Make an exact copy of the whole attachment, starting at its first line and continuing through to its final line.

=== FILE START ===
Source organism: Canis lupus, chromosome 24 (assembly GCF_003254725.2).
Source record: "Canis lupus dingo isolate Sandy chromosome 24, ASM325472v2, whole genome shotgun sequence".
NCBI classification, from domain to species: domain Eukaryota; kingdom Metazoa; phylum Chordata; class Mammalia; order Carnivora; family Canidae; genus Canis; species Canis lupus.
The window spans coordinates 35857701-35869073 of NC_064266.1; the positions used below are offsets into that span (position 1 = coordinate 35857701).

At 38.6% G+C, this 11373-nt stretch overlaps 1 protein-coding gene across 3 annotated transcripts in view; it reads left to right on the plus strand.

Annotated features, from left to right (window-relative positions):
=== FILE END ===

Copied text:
Source organism: Canis lupus, chromosome 24 (assembly GCF_003254725.2).
Source record: "Canis lupus dingo isolate Sandy chromosome 24, ASM325472v2, whole genome shotgun sequence".
NCBI classification, from domain to species: domain Eukaryota; kingdom Metazoa; phylum Chordata; class Mammalia; order Carnivora; family Canidae; genus Canis; species Canis lupus.
The window spans coordinates 35857701-35869073 of NC_064266.1; the positions used below are offsets into that span (position 1 = coordinate 35857701).

At 38.6% G+C, this 11373-nt stretch overlaps 1 protein-coding gene across 3 annotated transcripts in view; it reads left to right on the plus strand.

Annotated features, from left to right (window-relative positions):